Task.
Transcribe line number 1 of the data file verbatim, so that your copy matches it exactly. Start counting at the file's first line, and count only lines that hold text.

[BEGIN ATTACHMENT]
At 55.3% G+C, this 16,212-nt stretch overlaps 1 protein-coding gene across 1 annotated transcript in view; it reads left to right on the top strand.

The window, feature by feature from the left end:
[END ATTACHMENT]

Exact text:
At 55.3% G+C, this 16,212-nt stretch overlaps 1 protein-coding gene across 1 annotated transcript in view; it reads left to right on the top strand.